Turkish President Tayyip Erdogan rejects Nobel Peace Prize
*ISTANBUL: *Turkey’s President Recep Tayyip Erdogan said on Tuesday that if he was awarded the Nobel Peace Prize he would not accept it.
Erdogan’s remarks came after the awarding of the 2019 Nobel Prize in Literature to Peter Handke, an Austrian writer who is accused of denying the 1995 Bosnian genocide.
Speaking at an event held on the occasion of Human Rights Day in the capital Ankara, Erdogan said Turkey also would not participate in the Nobel ceremony, saying “awarding such a killer amounts to complicity in oppression.”
The president described the Swedish Academy as a foundation which acts politically and ideologically.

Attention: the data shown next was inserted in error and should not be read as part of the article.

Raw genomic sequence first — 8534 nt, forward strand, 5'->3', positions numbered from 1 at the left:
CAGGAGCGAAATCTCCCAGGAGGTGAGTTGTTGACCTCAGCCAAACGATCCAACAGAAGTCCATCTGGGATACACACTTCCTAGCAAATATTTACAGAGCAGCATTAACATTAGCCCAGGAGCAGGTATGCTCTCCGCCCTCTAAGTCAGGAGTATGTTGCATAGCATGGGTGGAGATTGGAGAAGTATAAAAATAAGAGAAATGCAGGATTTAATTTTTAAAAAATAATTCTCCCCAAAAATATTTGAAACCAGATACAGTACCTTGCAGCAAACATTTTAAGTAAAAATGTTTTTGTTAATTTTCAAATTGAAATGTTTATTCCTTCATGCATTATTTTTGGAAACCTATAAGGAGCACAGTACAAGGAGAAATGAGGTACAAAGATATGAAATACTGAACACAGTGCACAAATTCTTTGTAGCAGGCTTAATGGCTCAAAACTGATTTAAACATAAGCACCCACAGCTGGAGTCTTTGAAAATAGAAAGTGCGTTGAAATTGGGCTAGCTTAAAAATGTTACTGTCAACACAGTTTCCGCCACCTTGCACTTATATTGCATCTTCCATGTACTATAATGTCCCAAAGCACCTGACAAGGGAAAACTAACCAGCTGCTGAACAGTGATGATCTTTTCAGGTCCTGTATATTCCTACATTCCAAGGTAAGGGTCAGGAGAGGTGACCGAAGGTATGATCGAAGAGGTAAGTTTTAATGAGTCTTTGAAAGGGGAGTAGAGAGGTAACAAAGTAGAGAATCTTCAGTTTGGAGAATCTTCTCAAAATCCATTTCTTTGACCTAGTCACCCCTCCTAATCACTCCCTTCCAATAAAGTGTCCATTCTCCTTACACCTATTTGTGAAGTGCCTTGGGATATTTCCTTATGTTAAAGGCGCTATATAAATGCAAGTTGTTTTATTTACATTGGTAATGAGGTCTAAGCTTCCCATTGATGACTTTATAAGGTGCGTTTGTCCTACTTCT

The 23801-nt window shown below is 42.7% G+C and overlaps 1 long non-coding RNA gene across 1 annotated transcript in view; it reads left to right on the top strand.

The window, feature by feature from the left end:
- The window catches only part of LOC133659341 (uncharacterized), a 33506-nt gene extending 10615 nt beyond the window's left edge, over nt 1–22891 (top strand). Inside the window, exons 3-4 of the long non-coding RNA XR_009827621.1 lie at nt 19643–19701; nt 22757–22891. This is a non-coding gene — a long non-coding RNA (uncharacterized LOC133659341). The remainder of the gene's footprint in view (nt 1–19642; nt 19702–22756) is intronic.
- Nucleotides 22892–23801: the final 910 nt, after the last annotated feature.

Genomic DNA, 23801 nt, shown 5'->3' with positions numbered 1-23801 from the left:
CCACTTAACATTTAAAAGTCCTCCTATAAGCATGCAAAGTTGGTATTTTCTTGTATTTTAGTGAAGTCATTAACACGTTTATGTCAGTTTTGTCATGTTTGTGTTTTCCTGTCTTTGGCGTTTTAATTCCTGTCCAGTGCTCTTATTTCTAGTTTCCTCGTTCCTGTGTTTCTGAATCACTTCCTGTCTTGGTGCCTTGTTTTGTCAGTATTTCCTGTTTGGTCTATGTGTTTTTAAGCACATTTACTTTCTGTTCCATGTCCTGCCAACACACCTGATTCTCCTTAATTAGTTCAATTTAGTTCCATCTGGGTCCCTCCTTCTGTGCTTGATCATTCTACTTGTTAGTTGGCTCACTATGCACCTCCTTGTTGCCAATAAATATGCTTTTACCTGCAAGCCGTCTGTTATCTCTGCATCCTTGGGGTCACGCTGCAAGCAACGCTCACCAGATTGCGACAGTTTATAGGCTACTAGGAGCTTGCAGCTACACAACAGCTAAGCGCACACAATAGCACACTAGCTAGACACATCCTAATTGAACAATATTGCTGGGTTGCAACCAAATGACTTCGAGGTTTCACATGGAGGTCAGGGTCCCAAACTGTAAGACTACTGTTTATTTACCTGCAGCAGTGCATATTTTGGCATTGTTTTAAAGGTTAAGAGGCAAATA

Handke is known to be a great admirer of former Serbian leader Slobodan Milosevic, who died in 2006 while facing trial in The Hague for war crimes and genocide.
“Stand up if you support the Serbs,” Handke wrote during the 1998-1999 Kosovo War.
He claimed that the Muslim Bosniaks in Sarajevo had killed themselves, adding that he never believed that the Serbs had committed genocide in Srebrenica.
Handke also visited Milosevic in prison and tried to testify in his favor.
“I am here for Yugoslavia, for Serbia, for Slobodan Milosevic,” Handke said in a 2006 eulogy for Milosevic.
In winning the prize, Handke will also receive 9 million Swedish kronor ($952,000) as well as a medal and a diploma. - Anadolu Agency